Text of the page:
Emerging Democracies Forum, Sana’a 28-30 June 1999 [Archives:1999/31/Law & Diplomacy]

August 2 1999

My wife, Sarah Searight, and I attended the Emerging Democracies Forum (EDF) in Sana’a. We were invited by Dr. Abdulla AbdulWali Nasher, Minister of Public health, on behalf of the Yemen Government to attend as observers representating the British-Yemeni Society, in the absence of any official British delegation – an invitation we gladly accepted. We received the treatment and hospitality normally given to VIP officials, being the only carriers of the “British flag”, and had to explain and answer for the absence of other British delegates.

The EDF was a major event in the spread and consolidation of democracy amongst smaller countries. Organized primarily by the National Democratic Institute for International Affairs in USA, it was attended by senior delegation from 16 countries which had begun their transition to a democratic system within the past decade or so. Drawn from 4 continents, these included 5 Commonwealth countries and from the Arab world, Yemen and Morocco although Jordan too was added. Delegates ranged from the President of Mali and the Prime Minister of Namibia through parliamentary leaders (in power and opposition), senior government officials, representatives of civic and judicial bodies, unions, social workers, academics, media and NGOs, to name a few.
The conference succeeded in providing a forum in which this diverse assembly of professional people could openly air and discuss common problems, clearly formidable, in the transition process and be aware that they were sharing a common experience. A Namibian woman delegate called it “interesting, relevant and timely”. A lengthy declaration was drafted (text attached), read by Dr. Iryani, Yemen Prime Minister, and adopted in the final plenary session presided over by the Presidents of Yemen and Mali and co-chaired by Kim Campbell, former PM of Canada, and Gonzalo Sanchez de Lozada of Bolivia. Hillary Clinton, who cancelled her ME tour including Israel and Yemen because of her visit to Kosovo, delivered a video-taped message on women’s issues.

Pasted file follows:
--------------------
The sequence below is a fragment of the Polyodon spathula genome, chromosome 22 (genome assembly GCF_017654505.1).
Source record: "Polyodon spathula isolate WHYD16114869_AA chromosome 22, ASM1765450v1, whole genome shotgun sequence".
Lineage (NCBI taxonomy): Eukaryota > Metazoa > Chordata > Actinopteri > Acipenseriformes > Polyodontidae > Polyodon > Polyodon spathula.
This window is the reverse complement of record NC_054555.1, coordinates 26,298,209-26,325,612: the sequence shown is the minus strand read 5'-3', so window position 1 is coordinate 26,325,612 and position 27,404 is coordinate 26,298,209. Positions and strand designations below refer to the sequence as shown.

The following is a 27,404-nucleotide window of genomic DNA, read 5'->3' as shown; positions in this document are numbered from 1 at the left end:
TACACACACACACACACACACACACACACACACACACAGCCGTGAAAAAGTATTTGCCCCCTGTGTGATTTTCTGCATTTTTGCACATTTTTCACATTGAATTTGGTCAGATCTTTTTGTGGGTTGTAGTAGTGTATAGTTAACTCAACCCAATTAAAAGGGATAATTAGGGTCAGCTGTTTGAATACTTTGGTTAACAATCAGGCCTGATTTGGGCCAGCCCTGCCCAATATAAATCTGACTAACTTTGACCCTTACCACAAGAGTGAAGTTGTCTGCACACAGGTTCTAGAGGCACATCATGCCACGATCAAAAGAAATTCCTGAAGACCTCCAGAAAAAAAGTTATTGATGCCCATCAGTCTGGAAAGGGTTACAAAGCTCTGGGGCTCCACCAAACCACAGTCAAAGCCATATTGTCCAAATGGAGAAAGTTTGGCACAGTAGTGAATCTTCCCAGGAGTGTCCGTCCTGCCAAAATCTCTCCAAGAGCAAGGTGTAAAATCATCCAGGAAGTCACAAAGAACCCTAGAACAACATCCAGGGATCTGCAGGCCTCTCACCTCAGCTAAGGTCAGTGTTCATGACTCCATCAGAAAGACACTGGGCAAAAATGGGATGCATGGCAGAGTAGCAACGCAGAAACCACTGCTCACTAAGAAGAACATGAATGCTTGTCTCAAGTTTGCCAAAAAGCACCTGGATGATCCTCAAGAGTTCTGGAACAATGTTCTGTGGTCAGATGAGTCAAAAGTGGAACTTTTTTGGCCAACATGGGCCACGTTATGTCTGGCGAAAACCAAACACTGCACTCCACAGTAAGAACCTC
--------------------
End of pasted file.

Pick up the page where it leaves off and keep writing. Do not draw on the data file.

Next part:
Yemen as the venue
The holding of the EDF in Sana’a was a major achievement on the part of the organizers NDI and more particularly of Yemen. The organization for 2-300 participants was massive (a new plenary session hall to held 500 was purpose-built in the grounds of the Presidential palace in just 6 weeks) and everything – conference session, accommodation, transport and logistics – went like clockwork.

Democracy in Yemen
For Yemen, hosting the EDF was of course of major significance in placing itself in the forefront of the democratic movement and in demonstrating that its commitment to the democratic process is genuine, on at least equal footing with the other nascent democracies, and irreversible. In the sessions, Yemenis of all parties voiced their opinions, including criticism of the party in power (for instance, on corruption) without restraint. Free expression in the press is normal. The President stressed that democracy and development go hand in hand, even if prompted by the IMF/WB. The democratic process in Yemen, even if incomplete, is now a fact which deserves fuller recognition and welcome by the international community.

The hosting the EDF by Yemen is due in large measure to Dr. Iryani, the Prime Minister, in dialogue with the NDI. It was an act of both vision and courage, for Yemen’s neighbors are profoundly suspicious of the developments taking place over their frontiers. They gave the conference no media coverage (Al-Jazira from Qatar mentioned only the arrival of the President of Mali, in a midnight bulleting). Yet Yemen is not afraid to stand out as the sole example in Arabia.

Perception of Britain
While Britain’s financial contribution to the EDF was recognized, the absence of an official delegation from Britain was widely remarked with dismay, and our presence was welcomed in its stead. The opposition Socialist party used it as a sign of rupture of relations, and I was questioned in media interviews (the government newspaper Al-Thawra, opposition press and a lengthy TV interview) as to the reasons for the absence, which I did my best to explain although my role was merely in representing a friendship society.